Third white kiwi for Pukaha Mt Bruce

Last updated 16:15 28/11/2012
Kiwi
Supplied
HATCHED: The latest white kiwi chick hatched at Pukaha Mount Bruce . Photo taken when it was just one day old.

Relevant offers

National

Rescue team saves three people stuck on broken down boat in Northland Mother embarrassed and angry at son for blowing his second chance in a drunken attack 'Hilary' the rabbit found wandering, wounded by arrows 'Left for dead' on the highway after road rage attack Gerald Hope's behind-bars meeting with convicted murderer Scott Watson takes place after decade-long wait A wicked Wednesday on Waikato roads Key's resignation has thrown open the door to the call for 'generation change' Campaign launches against sale of social housing as officials head to Australia to discuss sell-off Hero, husband, friend and father: Hundreds turn out to farewell police prosecutor Mike Toon The mother of an Invercargill man tells why she thinks Prince is her son's father

A third white kiwi chick has hatched at Pukaha Mount Bruce, in the southern Tararua district.

The so far unnamed bird hatched on Monday and follows Manukura, hatched in May last year and Mauriora born in December.

The white feathers are caused by a genetic trait. Department of Conservation staff knew the eggs had come from Manukura's father, so knew there was a 25 per cent possibility of another white kiwi, but it still came as a surprise.

''We did know there was the chance of another white kiwi, so of course we weren't surprised, but it is still exciting for us'', Mt Bruce wildlife centre manager Kathy Houkamau said.

''It is rare enough that two brown kiwi carrying the rare recessive white gene mate in the first place, that they would go on to produce three white kiwi is... well, we're very blessed.

''Depending on how much support this little white kiwi chick needs, visitors may be able to see the chick at the 12pm feeding time in the next week or two,'' Houkamau said.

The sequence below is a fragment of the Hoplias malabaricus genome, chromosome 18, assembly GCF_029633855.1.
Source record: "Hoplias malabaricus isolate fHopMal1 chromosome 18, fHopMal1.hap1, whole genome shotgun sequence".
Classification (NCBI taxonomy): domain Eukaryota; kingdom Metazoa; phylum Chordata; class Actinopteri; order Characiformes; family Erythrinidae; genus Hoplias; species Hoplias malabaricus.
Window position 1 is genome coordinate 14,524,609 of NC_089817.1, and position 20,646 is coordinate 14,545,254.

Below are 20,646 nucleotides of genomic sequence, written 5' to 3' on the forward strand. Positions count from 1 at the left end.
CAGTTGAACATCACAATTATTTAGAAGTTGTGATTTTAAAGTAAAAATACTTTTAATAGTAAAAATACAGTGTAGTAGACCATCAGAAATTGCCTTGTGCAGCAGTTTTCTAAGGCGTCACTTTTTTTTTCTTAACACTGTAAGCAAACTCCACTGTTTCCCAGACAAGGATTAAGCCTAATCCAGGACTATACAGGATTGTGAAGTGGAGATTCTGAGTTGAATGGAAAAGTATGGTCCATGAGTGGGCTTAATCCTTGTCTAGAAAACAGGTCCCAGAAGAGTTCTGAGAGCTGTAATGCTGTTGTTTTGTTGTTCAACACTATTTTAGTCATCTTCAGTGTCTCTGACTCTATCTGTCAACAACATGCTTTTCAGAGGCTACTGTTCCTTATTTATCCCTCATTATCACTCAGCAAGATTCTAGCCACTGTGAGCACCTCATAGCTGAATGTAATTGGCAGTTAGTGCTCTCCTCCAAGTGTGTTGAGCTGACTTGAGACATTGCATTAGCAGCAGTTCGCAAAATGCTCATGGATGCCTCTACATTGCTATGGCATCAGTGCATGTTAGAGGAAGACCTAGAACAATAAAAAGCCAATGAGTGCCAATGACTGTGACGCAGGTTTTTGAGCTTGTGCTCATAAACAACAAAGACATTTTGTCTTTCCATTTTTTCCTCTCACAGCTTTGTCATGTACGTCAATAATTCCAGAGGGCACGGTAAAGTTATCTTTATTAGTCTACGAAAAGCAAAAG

She went on to say unfortunately Pukaha can't guarantee whether the chick will be able to be viewed as it is really up to the kiwi chick and how quickly it begins to feed itself.

A small number of North Island Brown Kiwi carry the recessive white gene which both the male and female must have to produce a white chick.

''All three white birds have the same father, who we have identified through his transmitter,'' Department of Conservation captive breeding ranger Darren Page said.

''We can't identify the mother but assume she is the same because of the rarity of the white gene.''

The parents of the three white chicks were among 30 kiwi transferred from Hauturu/Little Barrier Island in 2010 to boost the adult kiwi population at Pukaha. White kiwi are known to exist on the island.

The island, north of Auckland, is generally off-limits to visitors.

Local Maori iwi Rangitane o Wairarapa are delighted that Pukaha Mount Bruce has been blessed a third time.

''We have always known the reserve at Pukaha Mount Bruce is a very special and spiritual place, this third white kiwi is confirmation of what we have always known,'' Rangitane chief executive and Pukaha board member Jason Kerehi said.

The iwi will name the chick over the next few days.

This white kiwi is the seventh to have hatched at the centre so far this season, with more birds expected before the season ends.

Another egg currently incubating in the nursery is from the same nest as this white kiwi chick, meaning there is a 25 per cent chance of a fourth white kiwi chick.

Ad Feedback


- Manawatu Standard

Comments

Special offers

Featured Promotions

Sponsored Content